Why the fascination with prophecy?

Why is it that whenever I write on this blog anything about prophecy I attract far more readers than for anything else I write about? My post David Wilkerson prophecy: earthquakes in Japan and USA has been read over 1600 times in four days. The follow-up Rick Joyner on another Japan earthquake prophecy has been read over 800 times in 48 hours. By contrast, in the last week only one of my other posts, Why I am ignoring Japan, has been read as much as 100 times. So why do my mainly Christian readers have this fascination with prophecy?

For the convenience of those readers, I have set up a new category for this blog, Prophecy, currently containing the 22 most relevant posts over the last five years.

I think the underlying reason must be that Christian people are longing to find some significance in current events, especially in the turbulent times we seem to be in. These times are in fact probably no more turbulent than any others: what is new is only that turbulence from anywhere in the world is reported to us on a minute by minute basis on TV and the Internet. But what matters is the public perception that our times are unusually turbulent.

When we see natural or man-made disasters, none of us want to think that people have died for nothing. When wicked people seem to get their way, we don’t want them to go unpunished. And when we hear reports that God has given to his prophets advance warning of these events, we are at least reassured that he is in control and has not been caught unprepared. This much is certainly one of the proper purposes of prophecy.

The problem comes when we take this one step further. Somehow it is not enough for us that God is in control and will bring about his purposes at some time in the future. We long for God to intervene to put things right, and to do so immediately, on our timescales, not on his in which “a thousand years are like a day” (2 Peter 3:8). We expect him to take the same kind of action that the UN forces are currently taking in Libya, only more quickly and more effectively. If we had the chance to play God, we might have struck Gaddafi down with a thunderbolt and driven all his forces into the sea like the Gadarene swine. But that is not God’s way of working.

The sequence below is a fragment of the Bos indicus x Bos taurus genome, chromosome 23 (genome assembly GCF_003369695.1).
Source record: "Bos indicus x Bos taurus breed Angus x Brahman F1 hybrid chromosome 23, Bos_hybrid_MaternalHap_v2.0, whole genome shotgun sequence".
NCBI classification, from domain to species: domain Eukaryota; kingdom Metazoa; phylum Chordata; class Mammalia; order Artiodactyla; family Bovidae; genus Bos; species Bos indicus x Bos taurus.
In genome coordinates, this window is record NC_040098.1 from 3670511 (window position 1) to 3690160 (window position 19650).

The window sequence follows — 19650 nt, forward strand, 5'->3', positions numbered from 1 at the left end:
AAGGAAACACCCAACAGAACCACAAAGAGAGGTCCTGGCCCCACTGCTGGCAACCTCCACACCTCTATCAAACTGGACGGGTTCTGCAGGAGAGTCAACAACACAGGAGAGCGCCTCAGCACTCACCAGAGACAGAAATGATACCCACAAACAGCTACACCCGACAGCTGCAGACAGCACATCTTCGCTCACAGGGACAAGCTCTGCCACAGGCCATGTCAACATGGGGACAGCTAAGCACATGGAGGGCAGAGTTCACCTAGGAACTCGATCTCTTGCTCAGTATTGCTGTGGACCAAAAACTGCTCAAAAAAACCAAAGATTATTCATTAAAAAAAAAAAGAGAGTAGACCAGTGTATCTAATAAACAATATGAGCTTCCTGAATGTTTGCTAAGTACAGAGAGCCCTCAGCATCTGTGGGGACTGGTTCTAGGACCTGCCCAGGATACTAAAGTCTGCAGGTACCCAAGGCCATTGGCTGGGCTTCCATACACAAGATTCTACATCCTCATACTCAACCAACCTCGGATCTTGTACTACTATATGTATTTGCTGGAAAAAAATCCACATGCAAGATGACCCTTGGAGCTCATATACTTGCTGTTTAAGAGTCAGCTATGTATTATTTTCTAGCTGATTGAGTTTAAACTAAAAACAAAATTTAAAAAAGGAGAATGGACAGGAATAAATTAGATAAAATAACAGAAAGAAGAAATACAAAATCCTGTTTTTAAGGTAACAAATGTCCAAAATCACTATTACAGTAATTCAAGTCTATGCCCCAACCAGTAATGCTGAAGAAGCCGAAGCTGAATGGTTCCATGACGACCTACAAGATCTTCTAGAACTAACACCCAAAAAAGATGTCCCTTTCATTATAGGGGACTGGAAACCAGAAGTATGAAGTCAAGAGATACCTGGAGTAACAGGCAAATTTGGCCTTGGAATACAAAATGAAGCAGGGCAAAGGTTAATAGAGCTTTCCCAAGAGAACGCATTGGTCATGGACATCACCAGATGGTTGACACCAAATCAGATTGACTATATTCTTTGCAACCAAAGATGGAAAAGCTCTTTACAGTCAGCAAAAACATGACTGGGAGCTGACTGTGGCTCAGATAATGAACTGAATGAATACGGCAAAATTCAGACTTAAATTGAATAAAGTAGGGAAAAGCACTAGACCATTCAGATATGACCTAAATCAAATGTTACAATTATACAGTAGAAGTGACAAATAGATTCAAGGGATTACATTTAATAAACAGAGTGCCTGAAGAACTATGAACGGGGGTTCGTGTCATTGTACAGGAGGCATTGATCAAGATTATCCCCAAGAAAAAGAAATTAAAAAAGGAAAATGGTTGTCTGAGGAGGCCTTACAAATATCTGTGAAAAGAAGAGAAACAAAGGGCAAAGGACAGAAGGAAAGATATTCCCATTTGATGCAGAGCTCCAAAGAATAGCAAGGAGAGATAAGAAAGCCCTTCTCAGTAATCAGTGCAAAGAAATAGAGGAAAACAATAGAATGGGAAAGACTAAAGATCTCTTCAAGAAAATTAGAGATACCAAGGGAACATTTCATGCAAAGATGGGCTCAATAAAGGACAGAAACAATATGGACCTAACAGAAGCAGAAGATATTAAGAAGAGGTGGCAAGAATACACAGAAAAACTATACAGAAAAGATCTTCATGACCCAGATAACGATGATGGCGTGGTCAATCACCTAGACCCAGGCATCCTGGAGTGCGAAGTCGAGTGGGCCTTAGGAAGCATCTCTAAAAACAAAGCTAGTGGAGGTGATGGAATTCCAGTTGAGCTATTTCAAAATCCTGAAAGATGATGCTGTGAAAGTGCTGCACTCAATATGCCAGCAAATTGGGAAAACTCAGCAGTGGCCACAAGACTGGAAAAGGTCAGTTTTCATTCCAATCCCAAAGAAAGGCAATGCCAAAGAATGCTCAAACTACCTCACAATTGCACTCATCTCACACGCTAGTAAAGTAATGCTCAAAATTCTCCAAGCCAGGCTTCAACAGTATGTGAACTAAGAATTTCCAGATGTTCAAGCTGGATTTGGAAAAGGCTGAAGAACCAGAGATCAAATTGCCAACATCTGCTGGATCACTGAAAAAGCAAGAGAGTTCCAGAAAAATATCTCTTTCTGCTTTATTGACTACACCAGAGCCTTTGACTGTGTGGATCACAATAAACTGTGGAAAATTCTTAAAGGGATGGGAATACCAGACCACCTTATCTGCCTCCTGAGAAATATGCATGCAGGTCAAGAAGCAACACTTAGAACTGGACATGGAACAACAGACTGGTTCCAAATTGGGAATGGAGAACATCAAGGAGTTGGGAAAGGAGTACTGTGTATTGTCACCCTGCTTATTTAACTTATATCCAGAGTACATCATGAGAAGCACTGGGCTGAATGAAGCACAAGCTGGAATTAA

The issues get even more confused when we try to pin on to current events some kind of eschatological significance. We tend to assume that if God has foretold some event through his prophets it must be a sign of the imminent end of the world as we know it. We realise that only at the return of Jesus will all the wrongs in this world be put right. And we long for his appearing, as indeed we should do (2 Timothy 4:8).

The problem here is that, most likely, current events are not at all signs of an imminent end. This is the message of the passage from Matthew 24 which I quoted in my post on the David Wilkerson prophecy. History is littered with false prophecies that the end is nigh, just as Jesus predicted in that same chapter. Many of us will remember how 30 to 40 years ago Christian authors like Hal Lindsey predicted that the Cold War would lead to Armageddon and the return of Jesus. Today these “prophecies” look ridiculous. And very likely any predictions of eschatological significance to now current events will look just as ridiculous In another 30 to 40 years.

All this is not at all to discount prophecy today. God does seem to be giving to his prophets real advance warning of many of the major events shaking our world, literally and metaphorically. The purpose of these prophecies is not to satisfy our curiosity about the future. Part of it is indeed to reassure us that God is in control. But surely their main purpose is to warn us of how we need to repent, to change our behaviour, so that we are not overtaken by unexpected disaster.

When we read prophecies about earthquakes, and even ones about financial collapse, how often do we focus on dates and places and skip over the lessons on how God would have us respond? I confess to being guilty of this in my recent posts on prophecy, as I quoted only the predictions and not the lessons – although in fact the lessons were the larger parts of what Wilkerson wrote and Joyner said. But it is most unwise to ignore God’s warnings, as if we do we too might find ourselves victims of disasters which God allows to happen in this world.

0 thoughts on “Why the fascination with prophecy?